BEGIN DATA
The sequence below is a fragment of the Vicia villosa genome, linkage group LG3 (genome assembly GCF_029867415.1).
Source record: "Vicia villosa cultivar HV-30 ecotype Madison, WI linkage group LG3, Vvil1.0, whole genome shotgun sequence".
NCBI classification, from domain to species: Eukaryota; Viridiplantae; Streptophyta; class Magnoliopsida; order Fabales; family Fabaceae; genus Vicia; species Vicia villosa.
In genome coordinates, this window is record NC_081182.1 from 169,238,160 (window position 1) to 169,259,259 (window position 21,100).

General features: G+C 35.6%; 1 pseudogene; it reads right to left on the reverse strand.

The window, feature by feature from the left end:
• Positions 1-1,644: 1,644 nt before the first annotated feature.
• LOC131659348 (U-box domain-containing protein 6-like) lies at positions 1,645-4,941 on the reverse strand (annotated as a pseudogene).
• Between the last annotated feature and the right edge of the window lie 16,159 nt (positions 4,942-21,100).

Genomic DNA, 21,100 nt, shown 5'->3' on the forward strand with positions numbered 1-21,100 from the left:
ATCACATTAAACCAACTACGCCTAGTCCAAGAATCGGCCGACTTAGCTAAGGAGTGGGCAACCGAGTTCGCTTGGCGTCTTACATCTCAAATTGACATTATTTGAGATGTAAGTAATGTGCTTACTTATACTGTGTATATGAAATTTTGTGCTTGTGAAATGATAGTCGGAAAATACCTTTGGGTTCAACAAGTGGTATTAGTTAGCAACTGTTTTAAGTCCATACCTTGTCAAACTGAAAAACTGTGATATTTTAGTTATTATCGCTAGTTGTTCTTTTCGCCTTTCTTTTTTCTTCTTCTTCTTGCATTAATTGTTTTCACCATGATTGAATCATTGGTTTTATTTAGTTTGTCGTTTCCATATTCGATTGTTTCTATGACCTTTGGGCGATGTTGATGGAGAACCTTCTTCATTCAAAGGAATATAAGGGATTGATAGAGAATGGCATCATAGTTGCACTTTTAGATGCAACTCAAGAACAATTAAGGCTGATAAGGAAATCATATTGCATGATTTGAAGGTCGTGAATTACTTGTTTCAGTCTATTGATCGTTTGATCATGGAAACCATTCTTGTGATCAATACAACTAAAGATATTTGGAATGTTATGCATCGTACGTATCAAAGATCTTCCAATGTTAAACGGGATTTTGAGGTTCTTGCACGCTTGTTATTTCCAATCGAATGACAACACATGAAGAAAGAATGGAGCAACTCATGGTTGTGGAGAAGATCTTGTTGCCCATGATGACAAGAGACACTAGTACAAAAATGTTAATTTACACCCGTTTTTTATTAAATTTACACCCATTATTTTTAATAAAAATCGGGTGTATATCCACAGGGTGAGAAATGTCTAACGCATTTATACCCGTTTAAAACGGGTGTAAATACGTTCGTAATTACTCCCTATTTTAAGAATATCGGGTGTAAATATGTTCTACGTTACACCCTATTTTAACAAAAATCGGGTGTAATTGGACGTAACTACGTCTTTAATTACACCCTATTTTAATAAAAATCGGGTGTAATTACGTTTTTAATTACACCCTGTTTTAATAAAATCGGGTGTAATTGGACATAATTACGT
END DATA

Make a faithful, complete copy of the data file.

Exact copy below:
The sequence below is a fragment of the Vicia villosa genome, linkage group LG3 (genome assembly GCF_029867415.1).
Source record: "Vicia villosa cultivar HV-30 ecotype Madison, WI linkage group LG3, Vvil1.0, whole genome shotgun sequence".
NCBI classification, from domain to species: Eukaryota; Viridiplantae; Streptophyta; class Magnoliopsida; order Fabales; family Fabaceae; genus Vicia; species Vicia villosa.
In genome coordinates, this window is record NC_081182.1 from 169,238,160 (window position 1) to 169,259,259 (window position 21,100).

General features: G+C 35.6%; 1 pseudogene; it reads right to left on the reverse strand.

The window, feature by feature from the left end:
• Positions 1-1,644: 1,644 nt before the first annotated feature.
• LOC131659348 (U-box domain-containing protein 6-like) lies at positions 1,645-4,941 on the reverse strand (annotated as a pseudogene).
• Between the last annotated feature and the right edge of the window lie 16,159 nt (positions 4,942-21,100).

Genomic DNA, 21,100 nt, shown 5'->3' on the forward strand with positions numbered 1-21,100 from the left:
ATCACATTAAACCAACTACGCCTAGTCCAAGAATCGGCCGACTTAGCTAAGGAGTGGGCAACCGAGTTCGCTTGGCGTCTTACATCTCAAATTGACATTATTTGAGATGTAAGTAATGTGCTTACTTATACTGTGTATATGAAATTTTGTGCTTGTGAAATGATAGTCGGAAAATACCTTTGGGTTCAACAAGTGGTATTAGTTAGCAACTGTTTTAAGTCCATACCTTGTCAAACTGAAAAACTGTGATATTTTAGTTATTATCGCTAGTTGTTCTTTTCGCCTTTCTTTTTTCTTCTTCTTCTTGCATTAATTGTTTTCACCATGATTGAATCATTGGTTTTATTTAGTTTGTCGTTTCCATATTCGATTGTTTCTATGACCTTTGGGCGATGTTGATGGAGAACCTTCTTCATTCAAAGGAATATAAGGGATTGATAGAGAATGGCATCATAGTTGCACTTTTAGATGCAACTCAAGAACAATTAAGGCTGATAAGGAAATCATATTGCATGATTTGAAGGTCGTGAATTACTTGTTTCAGTCTATTGATCGTTTGATCATGGAAACCATTCTTGTGATCAATACAACTAAAGATATTTGGAATGTTATGCATCGTACGTATCAAAGATCTTCCAATGTTAAACGGGATTTTGAGGTTCTTGCACGCTTGTTATTTCCAATCGAATGACAACACATGAAGAAAGAATGGAGCAACTCATGGTTGTGGAGAAGATCTTGTTGCCCATGATGACAAGAGACACTAGTACAAAAATGTTAATTTACACCCGTTTTTTATTAAATTTACACCCATTATTTTTAATAAAAATCGGGTGTATATCCACAGGGTGAGAAATGTCTAACGCATTTATACCCGTTTAAAACGGGTGTAAATACGTTCGTAATTACTCCCTATTTTAAGAATATCGGGTGTAAATATGTTCTACGTTACACCCTATTTTAACAAAAATCGGGTGTAATTGGACGTAACTACGTCTTTAATTACACCCTATTTTAATAAAAATCGGGTGTAATTACGTTTTTAATTACACCCTGTTTTAATAAAATCGGGTGTAATTGGACATAATTACGT